Far-right party Vox became the third-largest party in Spain's parliament following a national election on Sunday, winning 52 seats, up from 24 at its debut in April.
Far-right Vox became the third-largest party in Spain's parliament in a national election on Sunday, winning 52 seats, up from 24 at its debut in April.
The April election was the first time a far-right party won more than one seat since Spain returned to democracy in the 1970s.
In April, the Socialists won 123 seats in the parliament's lower house, 53 seats short of a majority.
Founded in 2013 by former members of the mainstream conservative People's Party, Vox is anti-Muslim, nationalist, anti-feminist, Eurosceptic, socially conservative, economically liberal, and staunchly pro-Spanish unity.
It got its first foothold in office last December, winning 12 parliamentary seats in a regional election in Andalusia.
One of Vox's founding aims was "recentralisation": rewriting the constitution to abolish regional autonomy and parliaments, a theme that has struck a chord with many after a failed independence bid by Catalonia in 2017 and unrest in the northeast triggered by jail sentences for separatist leaders last month.
Positioning itself as vehemently anti-secessionist, it has berated the caretaker Socialist government for making deals with separatists to win their backing in parliament over the past year, and for failing to maintain order in Catalonia.
Vox is aligned with the broader populist movement that has also risen swiftly in other European countries, notably Austria, Denmark, France, Germany and Italy.
The entire 350-seat lower house and 208 senators was elected on Sunday, chosen by Spain's 37 million eligible voters.
Earlier in the day, a leading leftist party pledged to help Spain's incumbent Socialists in hopes of staving off a possible right-wing coalition government that could include the far-right Vox party. This would not succeed.
Spain's United We Can party leader Pablo Iglesias said he will offer assistance to the Socialists, led by interim Prime Minister Pedro Sanchez, to form a stable leftist government.
Sunday's repeated election was called after the Socialists and United We Can, currently Spain's fourth-largest party in parliament, failed to reach an agreement following the last election in April.
Spain's four main parties have focused their campaigns on how to deal with the independence push in the northeastern region of Catalonia and the feared surge of the far-right Vox party.
TRT World's Francis Collings has more.
After casting his ballot in Madrid, Sanchez urged Spaniards to head to the polls, saying "it is very important that we all participate to strengthen our democracy" and that the country "has the needed stability to be able to form a government".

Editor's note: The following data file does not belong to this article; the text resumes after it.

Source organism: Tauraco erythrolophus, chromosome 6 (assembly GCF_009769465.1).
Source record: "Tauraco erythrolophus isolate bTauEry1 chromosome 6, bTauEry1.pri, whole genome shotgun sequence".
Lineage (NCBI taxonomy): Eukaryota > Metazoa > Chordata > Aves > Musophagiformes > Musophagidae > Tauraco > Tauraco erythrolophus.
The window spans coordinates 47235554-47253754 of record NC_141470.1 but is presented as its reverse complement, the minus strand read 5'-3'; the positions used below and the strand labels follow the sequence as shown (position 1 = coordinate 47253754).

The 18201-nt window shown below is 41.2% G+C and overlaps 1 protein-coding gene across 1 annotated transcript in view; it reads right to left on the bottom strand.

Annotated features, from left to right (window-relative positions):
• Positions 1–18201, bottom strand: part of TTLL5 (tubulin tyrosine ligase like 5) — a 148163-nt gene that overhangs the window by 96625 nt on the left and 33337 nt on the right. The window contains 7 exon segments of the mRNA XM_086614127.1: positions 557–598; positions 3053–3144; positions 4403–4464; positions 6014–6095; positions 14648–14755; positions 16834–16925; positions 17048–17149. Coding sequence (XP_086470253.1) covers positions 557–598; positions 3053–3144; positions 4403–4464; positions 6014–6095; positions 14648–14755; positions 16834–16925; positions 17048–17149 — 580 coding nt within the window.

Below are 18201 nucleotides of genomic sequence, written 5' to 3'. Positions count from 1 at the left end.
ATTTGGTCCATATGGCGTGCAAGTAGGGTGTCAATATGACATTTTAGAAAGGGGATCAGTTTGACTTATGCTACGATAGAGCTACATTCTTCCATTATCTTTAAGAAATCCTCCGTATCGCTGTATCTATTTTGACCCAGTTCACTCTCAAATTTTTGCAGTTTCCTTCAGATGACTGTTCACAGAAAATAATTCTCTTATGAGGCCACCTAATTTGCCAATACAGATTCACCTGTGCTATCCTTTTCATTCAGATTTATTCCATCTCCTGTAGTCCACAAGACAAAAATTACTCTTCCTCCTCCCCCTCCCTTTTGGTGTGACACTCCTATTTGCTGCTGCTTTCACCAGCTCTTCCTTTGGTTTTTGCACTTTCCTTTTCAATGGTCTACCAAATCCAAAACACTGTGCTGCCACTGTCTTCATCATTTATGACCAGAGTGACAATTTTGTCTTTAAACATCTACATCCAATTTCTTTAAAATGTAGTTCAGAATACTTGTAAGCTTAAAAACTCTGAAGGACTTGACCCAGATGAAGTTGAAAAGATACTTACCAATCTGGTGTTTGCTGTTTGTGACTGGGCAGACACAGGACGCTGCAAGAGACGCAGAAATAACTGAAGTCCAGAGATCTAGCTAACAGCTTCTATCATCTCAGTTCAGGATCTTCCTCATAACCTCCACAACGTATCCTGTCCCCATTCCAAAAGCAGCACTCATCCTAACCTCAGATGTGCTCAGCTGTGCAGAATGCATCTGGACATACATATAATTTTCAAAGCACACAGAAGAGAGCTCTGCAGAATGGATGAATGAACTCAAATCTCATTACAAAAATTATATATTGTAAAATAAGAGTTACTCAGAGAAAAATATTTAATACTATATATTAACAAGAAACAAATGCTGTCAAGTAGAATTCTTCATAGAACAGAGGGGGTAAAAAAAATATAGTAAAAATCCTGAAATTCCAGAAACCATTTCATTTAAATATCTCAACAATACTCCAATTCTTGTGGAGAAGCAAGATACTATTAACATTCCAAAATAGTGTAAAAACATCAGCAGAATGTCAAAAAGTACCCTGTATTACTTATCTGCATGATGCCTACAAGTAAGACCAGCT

The last election produced a near-record 76 percent turnout, which helped Sanchez who had mobilised left-leaning voters to oppose Vox.
But as of 2 pm (1300 GMT) turnout stood at 37.9 percent, 3.5 percentage points lower than at the same time during the April race.
Voting stations closed at 8:00 pm.
The election comes as Spain finds itself increasingly polarised by the Catalan crisis, which has deepened in recent weeks.
Less than a month ago, the Supreme Court sentenced nine Catalan separatist leaders to lengthy jail terms over their role in a failed 2017 independence bid, sparking days of angry street protests in Barcelona and other Catalan cities that sometimes turned violent.
More than 600 people were injured in the protests, which saw demonstrators torching barricades and throwing stones and Molotov cocktails at police.
During a TV election debate, PP leader Pablo Casado called for a "real government that will put order in Catalonia".
But the toughest line against the Catalan separatists has come from Vox leader Santiago Abascal.
"Drastic solutions are needed," he said during his final campaign rally on Friday night in Madrid.
He repeated his pledge to end the Catalan crisis by suspending Catalonia's regional autonomy, banning separatist parties and arresting its regional president, Quim Torra, who has vowed to continue the secession drive.
The crowd responded by chanting "Torra to the dungeon."
"I voted for the right because the most important thing is the unity of Spain and pensions," said Rafael Garcia.
The 84-year-old did not want to say which party got his vote at a polling station in Madrid's northern Hortaleza neighbourhood where Abascal lives.
More of the same?
Vox won 24 seats in parliament in the last election in April, in the first significant showing by a far-right faction since Spain's return to democracy following the death of dictator Francisco Franco in 1975.
This time Vox could double that number, polls suggest.
In recent days, Sanchez has repeatedly raised the alarm about Vox's "aggressive ultra-rightwing" policies, warning the party would drag the country back to the dark days of Franco's dictatorship.
"I thought of not voting... but then I would be upset if the right won with the far-right," said Mari Carmen Lopez, a 25-year-old physical therapist, after casting her vote for far-left Podemos in Barcelona.
Spain has been caught in political paralysis since the election of December 2015 when Podemos and business-friendly Ciudadanos entered parliament.
That put an end to decades of dominance of the two main parties, the PP and the Socialists, in the eurozone's fourth-largest economy.
"Voting intentions appear to have changed since the April election. But these changes will not make it easier to form a government," says ING analyst Steven Trypsteen.